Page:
In addition, a lower vise position often means that the user can apply more pressure when working on more complicated wood in applications like sawing.
A critical difference between a metalworking vise and a woodworking vise is the size of the jaws. The jaws of woodworking vices are more expansive, which prevents cracks in the wood by distributing the clamping force over a large portion of the workpiece.
Metalworking vises have narrower jaws, often with serrated surfaces that can damage softer wood when clamped.
Woodworking vises differ from metalworking vises in that they do not have serrations. Instead, they have flat surfaces, so the wood is not damaged or dented when clamped. It is the main reason a woodworking vise is specifically designed for use on wood.
The smooth surfaces of these jaws also mean that the vise will not be able to grip metal tightly and, therefore, should not be used to clamp metal objects.
In addition, the main threaded screws in wood vices are often coarser than in metal vices, meaning the thread form is larger.
It helps prevent damage to the wood surface because less pressure is applied to the workpiece. That is because a coarse thread means the jaws are not tightened as much when the screw is turned.
Types of vices in the workshop
A vise, a typical mechanical device used to hold a workpiece, is an essential tool in many woodworking, metalworking, and other manufacturing applications. Vices (or workbench vises) are attached directly to a workbench to hold the workpiece during operations such as sawing, planing, and drilling.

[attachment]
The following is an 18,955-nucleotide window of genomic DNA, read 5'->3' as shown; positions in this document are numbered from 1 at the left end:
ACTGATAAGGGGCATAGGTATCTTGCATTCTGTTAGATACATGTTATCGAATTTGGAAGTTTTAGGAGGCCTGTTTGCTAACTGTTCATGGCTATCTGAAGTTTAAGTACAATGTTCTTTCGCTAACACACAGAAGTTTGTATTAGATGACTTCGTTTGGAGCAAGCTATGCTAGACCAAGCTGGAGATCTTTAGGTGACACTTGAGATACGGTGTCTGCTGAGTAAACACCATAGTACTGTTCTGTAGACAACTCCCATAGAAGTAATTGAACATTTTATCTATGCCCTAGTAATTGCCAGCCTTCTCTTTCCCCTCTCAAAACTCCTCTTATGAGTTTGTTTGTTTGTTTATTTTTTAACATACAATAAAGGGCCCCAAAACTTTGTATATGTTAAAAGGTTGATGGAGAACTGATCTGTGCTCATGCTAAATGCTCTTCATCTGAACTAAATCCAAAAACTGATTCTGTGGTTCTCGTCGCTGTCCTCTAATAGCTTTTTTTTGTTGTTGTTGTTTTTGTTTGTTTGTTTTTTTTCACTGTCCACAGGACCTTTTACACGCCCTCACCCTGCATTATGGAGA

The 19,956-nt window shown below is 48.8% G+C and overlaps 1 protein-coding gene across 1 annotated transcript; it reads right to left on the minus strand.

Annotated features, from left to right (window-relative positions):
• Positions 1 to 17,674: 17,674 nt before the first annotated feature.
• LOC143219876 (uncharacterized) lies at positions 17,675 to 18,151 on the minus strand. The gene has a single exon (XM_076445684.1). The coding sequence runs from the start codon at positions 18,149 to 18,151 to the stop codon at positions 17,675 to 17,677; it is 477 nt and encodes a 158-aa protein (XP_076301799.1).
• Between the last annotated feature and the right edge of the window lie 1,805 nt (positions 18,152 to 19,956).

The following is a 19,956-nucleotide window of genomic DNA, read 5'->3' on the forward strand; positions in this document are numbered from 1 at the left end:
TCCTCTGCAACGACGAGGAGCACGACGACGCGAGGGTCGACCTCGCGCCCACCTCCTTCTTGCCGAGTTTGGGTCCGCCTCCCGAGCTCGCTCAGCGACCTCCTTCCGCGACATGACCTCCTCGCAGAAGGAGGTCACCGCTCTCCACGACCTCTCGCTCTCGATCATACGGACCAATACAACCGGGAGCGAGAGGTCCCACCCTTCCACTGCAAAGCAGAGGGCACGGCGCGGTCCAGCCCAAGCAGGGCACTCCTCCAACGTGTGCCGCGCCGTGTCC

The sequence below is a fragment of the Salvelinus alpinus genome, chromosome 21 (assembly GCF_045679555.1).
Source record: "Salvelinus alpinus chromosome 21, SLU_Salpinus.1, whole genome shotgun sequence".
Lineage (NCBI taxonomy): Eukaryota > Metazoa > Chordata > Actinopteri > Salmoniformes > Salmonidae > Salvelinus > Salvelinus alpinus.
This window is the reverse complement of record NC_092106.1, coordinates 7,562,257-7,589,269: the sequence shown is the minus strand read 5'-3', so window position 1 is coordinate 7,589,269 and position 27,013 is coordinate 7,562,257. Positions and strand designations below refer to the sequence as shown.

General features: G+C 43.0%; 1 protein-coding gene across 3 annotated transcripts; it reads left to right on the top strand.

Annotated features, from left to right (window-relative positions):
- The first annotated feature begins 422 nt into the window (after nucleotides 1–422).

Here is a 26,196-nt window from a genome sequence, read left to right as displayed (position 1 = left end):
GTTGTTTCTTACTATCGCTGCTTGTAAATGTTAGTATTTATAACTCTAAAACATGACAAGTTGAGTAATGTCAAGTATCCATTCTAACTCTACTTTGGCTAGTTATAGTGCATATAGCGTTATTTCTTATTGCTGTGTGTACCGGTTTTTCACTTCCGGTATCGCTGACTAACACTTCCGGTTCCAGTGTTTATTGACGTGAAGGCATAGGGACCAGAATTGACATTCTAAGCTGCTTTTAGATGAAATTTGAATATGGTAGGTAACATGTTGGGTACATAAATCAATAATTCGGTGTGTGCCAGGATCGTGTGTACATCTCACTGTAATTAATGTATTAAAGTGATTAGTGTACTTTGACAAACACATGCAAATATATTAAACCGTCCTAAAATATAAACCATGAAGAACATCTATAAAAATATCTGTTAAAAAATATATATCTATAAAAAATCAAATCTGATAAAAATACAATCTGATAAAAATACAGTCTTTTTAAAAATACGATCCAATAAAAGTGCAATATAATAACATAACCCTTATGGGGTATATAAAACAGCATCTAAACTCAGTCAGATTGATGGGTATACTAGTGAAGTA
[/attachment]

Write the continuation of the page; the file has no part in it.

Clarke 6″ vice is ideal for wood workers and hobbyists alike. Jaw Width – 150mm. Jaw Opening – 152mm. Jaw Depth – 61mm. Tough cast iron construction. Machine cut thread for smooth and rapid jaw opening/closing.
A robust home workshop and DIY use cast iron vice with a solid stable fixed base. Manufactured from solid cast iron it’s solidly constructed with a large square anvil fixed base and machined jaws. Firm grip and great value too. Jaw Width 100mm. Jaw opening 100m. Jaw depth 55mm. Solid stable fixed base.
A tough general-purpose engineering style bench vice of solid cast iron construction with a large square anvil, swivel base, and machined jaws. Firm Grip – Great Value. JawWidthh 100mm. Maximum jaw opening 100 mm. Jaw depth 55mm. Anvil at the rear.
Tough die-cast aluminum built vice with a powerful suction base with a locking handle for bench mounting. 360 Degree swivel head allows for various positions. Supplied with soft rubber safety jaw covers. Jaw width: 70mm. Jaw opening 70mm. Jaw Depth: 28mm.
Strong, cast aluminum. 100mm jaw opening. Quick-release drill vice with tough hardened jaws. For drill stand or workbench. Release button for quick clamp action.
Toolzone 2 – 1/2″ Drill Press Vice. Maximum Jaw Opening Size 55Mm. Jaw Width 63Mm. Overall Size 130Mm X 126Mm. Drop Forged Construction.